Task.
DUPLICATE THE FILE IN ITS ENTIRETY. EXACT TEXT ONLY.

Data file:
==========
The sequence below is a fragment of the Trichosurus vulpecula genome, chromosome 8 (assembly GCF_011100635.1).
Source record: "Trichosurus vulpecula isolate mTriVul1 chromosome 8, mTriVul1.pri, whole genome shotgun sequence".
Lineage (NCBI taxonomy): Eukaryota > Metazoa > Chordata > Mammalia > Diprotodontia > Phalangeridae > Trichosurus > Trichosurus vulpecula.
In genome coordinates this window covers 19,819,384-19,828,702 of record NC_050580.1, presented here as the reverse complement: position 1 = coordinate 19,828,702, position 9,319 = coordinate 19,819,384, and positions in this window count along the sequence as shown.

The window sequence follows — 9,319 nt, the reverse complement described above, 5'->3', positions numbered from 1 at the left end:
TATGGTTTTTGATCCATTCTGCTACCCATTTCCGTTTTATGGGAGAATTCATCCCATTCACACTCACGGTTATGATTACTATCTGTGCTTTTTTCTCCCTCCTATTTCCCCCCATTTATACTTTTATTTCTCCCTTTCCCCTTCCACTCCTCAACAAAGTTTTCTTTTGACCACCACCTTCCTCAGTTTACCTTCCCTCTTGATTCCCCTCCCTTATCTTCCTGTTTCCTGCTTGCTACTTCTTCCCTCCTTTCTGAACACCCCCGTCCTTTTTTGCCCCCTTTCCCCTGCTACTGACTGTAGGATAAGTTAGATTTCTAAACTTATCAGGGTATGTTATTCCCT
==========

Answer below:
The sequence below is a fragment of the Trichosurus vulpecula genome, chromosome 8 (assembly GCF_011100635.1).
Source record: "Trichosurus vulpecula isolate mTriVul1 chromosome 8, mTriVul1.pri, whole genome shotgun sequence".
Lineage (NCBI taxonomy): Eukaryota > Metazoa > Chordata > Mammalia > Diprotodontia > Phalangeridae > Trichosurus > Trichosurus vulpecula.
In genome coordinates this window covers 19,819,384-19,828,702 of record NC_050580.1, presented here as the reverse complement: position 1 = coordinate 19,828,702, position 9,319 = coordinate 19,819,384, and positions in this window count along the sequence as shown.

The window sequence follows — 9,319 nt, the reverse complement described above, 5'->3', positions numbered from 1 at the left end:
TATGGTTTTTGATCCATTCTGCTACCCATTTCCGTTTTATGGGAGAATTCATCCCATTCACACTCACGGTTATGATTACTATCTGTGCTTTTTTCTCCCTCCTATTTCCCCCCATTTATACTTTTATTTCTCCCTTTCCCCTTCCACTCCTCAACAAAGTTTTCTTTTGACCACCACCTTCCTCAGTTTACCTTCCCTCTTGATTCCCCTCCCTTATCTTCCTGTTTCCTGCTTGCTACTTCTTCCCTCCTTTCTGAACACCCCCGTCCTTTTTTGCCCCCTTTCCCCTGCTACTGACTGTAGGATAAGTTAGATTTCTAAACTTATCAGGGTATGTTATTCCCT